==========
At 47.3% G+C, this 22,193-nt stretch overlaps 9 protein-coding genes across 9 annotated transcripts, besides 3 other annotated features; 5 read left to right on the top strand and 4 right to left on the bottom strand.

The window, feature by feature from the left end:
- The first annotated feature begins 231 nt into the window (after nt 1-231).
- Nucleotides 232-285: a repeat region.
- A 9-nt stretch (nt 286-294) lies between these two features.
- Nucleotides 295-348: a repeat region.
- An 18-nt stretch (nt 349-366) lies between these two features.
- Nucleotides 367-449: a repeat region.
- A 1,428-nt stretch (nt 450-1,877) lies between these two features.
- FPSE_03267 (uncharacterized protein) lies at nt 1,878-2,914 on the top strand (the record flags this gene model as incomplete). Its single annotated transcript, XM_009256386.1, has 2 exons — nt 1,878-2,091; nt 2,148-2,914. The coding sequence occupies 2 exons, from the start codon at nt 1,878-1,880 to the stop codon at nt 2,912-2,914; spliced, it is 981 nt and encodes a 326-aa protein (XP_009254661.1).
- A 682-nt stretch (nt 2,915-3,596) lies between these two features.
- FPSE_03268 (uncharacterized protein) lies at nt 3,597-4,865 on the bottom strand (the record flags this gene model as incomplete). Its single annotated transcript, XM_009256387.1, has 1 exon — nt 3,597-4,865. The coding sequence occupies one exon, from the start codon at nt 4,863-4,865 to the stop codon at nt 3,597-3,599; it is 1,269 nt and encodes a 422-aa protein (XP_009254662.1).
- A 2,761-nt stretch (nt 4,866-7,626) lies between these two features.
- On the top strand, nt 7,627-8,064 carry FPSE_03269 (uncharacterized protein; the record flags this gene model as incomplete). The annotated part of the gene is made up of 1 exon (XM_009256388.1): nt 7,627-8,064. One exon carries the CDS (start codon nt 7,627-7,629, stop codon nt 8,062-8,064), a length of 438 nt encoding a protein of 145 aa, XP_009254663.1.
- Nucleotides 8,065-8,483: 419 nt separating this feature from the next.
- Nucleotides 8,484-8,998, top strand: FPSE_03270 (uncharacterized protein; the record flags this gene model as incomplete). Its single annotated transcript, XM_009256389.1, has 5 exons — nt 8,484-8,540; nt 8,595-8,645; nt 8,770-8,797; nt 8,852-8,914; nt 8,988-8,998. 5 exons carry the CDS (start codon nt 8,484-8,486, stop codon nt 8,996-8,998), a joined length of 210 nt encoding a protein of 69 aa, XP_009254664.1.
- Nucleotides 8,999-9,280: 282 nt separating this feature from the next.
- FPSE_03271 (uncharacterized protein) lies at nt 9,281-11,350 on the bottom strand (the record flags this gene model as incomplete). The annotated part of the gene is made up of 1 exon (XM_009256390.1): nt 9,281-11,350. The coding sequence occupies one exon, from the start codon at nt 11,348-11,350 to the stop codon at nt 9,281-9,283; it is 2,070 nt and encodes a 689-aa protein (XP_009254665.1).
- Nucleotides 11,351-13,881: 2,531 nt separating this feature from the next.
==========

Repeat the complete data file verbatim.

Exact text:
At 47.3% G+C, this 22,193-nt stretch overlaps 9 protein-coding genes across 9 annotated transcripts, besides 3 other annotated features; 5 read left to right on the top strand and 4 right to left on the bottom strand.

The window, feature by feature from the left end:
- The first annotated feature begins 231 nt into the window (after nt 1-231).
- Nucleotides 232-285: a repeat region.
- A 9-nt stretch (nt 286-294) lies between these two features.
- Nucleotides 295-348: a repeat region.
- An 18-nt stretch (nt 349-366) lies between these two features.
- Nucleotides 367-449: a repeat region.
- A 1,428-nt stretch (nt 450-1,877) lies between these two features.
- FPSE_03267 (uncharacterized protein) lies at nt 1,878-2,914 on the top strand (the record flags this gene model as incomplete). Its single annotated transcript, XM_009256386.1, has 2 exons — nt 1,878-2,091; nt 2,148-2,914. The coding sequence occupies 2 exons, from the start codon at nt 1,878-1,880 to the stop codon at nt 2,912-2,914; spliced, it is 981 nt and encodes a 326-aa protein (XP_009254661.1).
- A 682-nt stretch (nt 2,915-3,596) lies between these two features.
- FPSE_03268 (uncharacterized protein) lies at nt 3,597-4,865 on the bottom strand (the record flags this gene model as incomplete). Its single annotated transcript, XM_009256387.1, has 1 exon — nt 3,597-4,865. The coding sequence occupies one exon, from the start codon at nt 4,863-4,865 to the stop codon at nt 3,597-3,599; it is 1,269 nt and encodes a 422-aa protein (XP_009254662.1).
- A 2,761-nt stretch (nt 4,866-7,626) lies between these two features.
- On the top strand, nt 7,627-8,064 carry FPSE_03269 (uncharacterized protein; the record flags this gene model as incomplete). The annotated part of the gene is made up of 1 exon (XM_009256388.1): nt 7,627-8,064. One exon carries the CDS (start codon nt 7,627-7,629, stop codon nt 8,062-8,064), a length of 438 nt encoding a protein of 145 aa, XP_009254663.1.
- Nucleotides 8,065-8,483: 419 nt separating this feature from the next.
- Nucleotides 8,484-8,998, top strand: FPSE_03270 (uncharacterized protein; the record flags this gene model as incomplete). Its single annotated transcript, XM_009256389.1, has 5 exons — nt 8,484-8,540; nt 8,595-8,645; nt 8,770-8,797; nt 8,852-8,914; nt 8,988-8,998. 5 exons carry the CDS (start codon nt 8,484-8,486, stop codon nt 8,996-8,998), a joined length of 210 nt encoding a protein of 69 aa, XP_009254664.1.
- Nucleotides 8,999-9,280: 282 nt separating this feature from the next.
- FPSE_03271 (uncharacterized protein) lies at nt 9,281-11,350 on the bottom strand (the record flags this gene model as incomplete). The annotated part of the gene is made up of 1 exon (XM_009256390.1): nt 9,281-11,350. The coding sequence occupies one exon, from the start codon at nt 11,348-11,350 to the stop codon at nt 9,281-9,283; it is 2,070 nt and encodes a 689-aa protein (XP_009254665.1).
- Nucleotides 11,351-13,881: 2,531 nt separating this feature from the next.